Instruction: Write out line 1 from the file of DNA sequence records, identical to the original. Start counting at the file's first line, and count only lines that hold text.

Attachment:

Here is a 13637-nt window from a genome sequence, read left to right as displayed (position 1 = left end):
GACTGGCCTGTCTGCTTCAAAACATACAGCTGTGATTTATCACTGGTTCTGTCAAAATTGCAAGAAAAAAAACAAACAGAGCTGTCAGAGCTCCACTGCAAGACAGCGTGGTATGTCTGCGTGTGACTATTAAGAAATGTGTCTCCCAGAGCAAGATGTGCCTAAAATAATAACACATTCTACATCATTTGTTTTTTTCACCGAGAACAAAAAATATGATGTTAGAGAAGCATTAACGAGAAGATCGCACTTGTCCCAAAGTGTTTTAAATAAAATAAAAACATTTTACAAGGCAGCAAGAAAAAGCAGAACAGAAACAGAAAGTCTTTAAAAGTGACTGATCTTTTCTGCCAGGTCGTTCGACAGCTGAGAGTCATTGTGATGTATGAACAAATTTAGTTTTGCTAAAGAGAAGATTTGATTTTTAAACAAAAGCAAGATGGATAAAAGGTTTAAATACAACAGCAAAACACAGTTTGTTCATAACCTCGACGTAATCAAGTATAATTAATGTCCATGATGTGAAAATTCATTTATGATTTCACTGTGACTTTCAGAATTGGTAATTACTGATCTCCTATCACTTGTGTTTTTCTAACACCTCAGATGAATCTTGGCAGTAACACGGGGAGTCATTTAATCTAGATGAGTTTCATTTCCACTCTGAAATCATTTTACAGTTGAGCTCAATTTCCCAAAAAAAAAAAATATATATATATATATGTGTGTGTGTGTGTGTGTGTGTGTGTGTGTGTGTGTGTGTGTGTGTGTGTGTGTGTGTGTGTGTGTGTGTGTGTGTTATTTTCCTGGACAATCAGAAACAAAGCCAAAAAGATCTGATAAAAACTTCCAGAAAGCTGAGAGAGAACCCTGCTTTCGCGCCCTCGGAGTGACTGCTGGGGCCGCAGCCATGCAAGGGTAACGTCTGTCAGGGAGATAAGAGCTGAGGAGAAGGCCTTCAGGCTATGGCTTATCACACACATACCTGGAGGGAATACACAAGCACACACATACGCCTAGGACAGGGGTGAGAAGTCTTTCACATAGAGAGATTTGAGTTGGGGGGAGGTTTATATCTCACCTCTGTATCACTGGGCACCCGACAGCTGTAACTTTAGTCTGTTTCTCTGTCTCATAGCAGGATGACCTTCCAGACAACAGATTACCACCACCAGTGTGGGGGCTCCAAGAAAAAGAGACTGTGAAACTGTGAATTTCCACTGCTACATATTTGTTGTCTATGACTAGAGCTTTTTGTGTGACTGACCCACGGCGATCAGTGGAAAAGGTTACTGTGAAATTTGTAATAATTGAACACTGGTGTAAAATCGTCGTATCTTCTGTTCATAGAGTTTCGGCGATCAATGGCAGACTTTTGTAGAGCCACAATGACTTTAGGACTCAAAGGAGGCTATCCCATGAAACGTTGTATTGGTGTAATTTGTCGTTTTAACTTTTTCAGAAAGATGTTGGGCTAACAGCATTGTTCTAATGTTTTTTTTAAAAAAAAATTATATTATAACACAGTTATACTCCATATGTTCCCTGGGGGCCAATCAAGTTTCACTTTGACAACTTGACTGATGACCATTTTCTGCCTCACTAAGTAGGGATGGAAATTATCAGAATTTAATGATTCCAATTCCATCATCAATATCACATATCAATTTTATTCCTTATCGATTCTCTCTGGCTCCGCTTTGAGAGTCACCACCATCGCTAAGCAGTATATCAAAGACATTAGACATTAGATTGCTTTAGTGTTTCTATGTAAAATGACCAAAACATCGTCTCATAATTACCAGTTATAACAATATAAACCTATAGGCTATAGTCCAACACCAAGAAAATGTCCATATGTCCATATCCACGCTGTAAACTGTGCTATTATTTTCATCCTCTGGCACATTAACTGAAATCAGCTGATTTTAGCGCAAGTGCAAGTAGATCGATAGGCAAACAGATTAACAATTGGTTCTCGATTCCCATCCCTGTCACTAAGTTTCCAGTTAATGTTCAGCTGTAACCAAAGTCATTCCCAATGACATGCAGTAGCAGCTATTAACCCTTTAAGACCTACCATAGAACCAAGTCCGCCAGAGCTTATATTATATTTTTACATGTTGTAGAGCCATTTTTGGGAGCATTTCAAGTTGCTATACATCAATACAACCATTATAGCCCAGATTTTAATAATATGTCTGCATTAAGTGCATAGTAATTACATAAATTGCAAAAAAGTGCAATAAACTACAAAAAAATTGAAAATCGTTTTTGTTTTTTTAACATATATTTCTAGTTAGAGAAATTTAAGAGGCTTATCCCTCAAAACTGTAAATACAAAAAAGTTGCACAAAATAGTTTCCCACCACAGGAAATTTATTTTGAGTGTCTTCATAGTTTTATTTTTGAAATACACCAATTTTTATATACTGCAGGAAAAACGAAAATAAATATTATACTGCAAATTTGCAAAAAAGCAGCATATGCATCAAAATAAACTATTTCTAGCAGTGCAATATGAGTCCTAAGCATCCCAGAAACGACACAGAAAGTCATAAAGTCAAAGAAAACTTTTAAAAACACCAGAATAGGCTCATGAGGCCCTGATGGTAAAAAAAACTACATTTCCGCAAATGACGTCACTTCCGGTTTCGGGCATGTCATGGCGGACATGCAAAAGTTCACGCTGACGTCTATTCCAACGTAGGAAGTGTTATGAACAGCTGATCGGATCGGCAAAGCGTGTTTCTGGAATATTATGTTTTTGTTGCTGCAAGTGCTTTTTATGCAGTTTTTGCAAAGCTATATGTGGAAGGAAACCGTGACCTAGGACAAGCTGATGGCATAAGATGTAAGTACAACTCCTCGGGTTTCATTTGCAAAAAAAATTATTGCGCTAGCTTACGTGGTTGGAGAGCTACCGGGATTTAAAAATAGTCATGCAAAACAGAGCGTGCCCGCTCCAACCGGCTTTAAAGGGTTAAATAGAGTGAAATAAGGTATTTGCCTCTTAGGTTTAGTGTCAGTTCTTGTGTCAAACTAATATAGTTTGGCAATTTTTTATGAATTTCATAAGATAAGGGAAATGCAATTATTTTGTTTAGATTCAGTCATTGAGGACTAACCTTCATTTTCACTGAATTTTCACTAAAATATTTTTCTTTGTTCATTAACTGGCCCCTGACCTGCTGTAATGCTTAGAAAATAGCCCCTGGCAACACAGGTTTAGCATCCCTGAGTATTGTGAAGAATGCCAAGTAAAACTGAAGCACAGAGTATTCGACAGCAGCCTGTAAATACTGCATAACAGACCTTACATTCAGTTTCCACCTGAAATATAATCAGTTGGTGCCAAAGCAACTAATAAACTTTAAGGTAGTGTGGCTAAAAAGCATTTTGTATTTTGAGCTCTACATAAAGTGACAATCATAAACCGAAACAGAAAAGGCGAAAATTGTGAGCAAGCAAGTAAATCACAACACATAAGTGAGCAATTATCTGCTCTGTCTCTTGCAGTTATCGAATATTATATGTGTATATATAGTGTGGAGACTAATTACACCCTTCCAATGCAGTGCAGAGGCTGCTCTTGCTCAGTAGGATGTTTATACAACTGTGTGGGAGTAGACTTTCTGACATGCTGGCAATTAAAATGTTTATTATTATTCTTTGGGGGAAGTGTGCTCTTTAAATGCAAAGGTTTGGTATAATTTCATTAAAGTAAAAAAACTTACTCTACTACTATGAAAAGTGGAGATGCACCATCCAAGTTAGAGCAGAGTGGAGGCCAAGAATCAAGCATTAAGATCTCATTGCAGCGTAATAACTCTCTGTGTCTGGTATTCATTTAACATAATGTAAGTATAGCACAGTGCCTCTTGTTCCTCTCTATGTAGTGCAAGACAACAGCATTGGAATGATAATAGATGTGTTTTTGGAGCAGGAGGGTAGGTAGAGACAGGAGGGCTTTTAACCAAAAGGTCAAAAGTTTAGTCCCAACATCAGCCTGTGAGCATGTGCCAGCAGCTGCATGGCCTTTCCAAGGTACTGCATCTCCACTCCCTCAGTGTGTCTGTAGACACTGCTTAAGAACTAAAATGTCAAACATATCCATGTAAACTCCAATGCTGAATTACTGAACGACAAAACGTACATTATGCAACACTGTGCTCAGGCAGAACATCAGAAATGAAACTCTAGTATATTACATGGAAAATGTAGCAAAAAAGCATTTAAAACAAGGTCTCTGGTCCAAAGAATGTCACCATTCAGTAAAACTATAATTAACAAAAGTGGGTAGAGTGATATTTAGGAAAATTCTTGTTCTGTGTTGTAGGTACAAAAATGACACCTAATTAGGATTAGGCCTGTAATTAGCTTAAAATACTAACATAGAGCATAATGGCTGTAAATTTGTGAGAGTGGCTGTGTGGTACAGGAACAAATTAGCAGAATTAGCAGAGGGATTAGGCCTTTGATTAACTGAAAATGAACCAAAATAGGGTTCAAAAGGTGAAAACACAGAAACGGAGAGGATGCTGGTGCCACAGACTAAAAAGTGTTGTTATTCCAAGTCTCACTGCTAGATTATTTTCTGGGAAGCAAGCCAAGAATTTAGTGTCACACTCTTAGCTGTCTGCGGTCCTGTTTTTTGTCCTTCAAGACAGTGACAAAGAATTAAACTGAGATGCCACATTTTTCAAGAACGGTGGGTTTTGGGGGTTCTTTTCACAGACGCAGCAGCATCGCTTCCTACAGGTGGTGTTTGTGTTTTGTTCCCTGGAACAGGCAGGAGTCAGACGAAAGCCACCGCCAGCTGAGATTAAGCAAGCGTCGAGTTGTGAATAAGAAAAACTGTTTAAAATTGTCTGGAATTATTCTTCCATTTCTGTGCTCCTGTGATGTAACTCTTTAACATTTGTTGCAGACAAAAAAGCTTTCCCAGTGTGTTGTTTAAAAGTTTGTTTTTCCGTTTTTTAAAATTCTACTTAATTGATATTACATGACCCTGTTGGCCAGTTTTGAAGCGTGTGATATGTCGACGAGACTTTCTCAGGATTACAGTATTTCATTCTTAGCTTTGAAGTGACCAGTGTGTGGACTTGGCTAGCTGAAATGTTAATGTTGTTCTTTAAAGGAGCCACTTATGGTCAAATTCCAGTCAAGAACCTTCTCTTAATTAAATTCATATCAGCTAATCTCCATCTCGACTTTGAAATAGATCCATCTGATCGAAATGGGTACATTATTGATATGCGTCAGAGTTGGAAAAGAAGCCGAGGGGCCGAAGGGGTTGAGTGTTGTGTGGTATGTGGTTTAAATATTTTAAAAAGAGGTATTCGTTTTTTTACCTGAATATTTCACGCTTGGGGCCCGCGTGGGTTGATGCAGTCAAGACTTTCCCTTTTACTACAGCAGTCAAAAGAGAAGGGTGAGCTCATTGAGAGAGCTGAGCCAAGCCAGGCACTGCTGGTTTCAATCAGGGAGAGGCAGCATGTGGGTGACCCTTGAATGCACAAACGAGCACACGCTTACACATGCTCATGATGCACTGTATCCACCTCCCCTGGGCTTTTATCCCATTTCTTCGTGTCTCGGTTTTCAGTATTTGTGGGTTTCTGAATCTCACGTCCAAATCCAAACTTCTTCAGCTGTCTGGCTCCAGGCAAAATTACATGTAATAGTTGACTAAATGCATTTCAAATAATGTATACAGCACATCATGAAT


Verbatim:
Here is a 13637-nt window from a genome sequence, read left to right as displayed (position 1 = left end):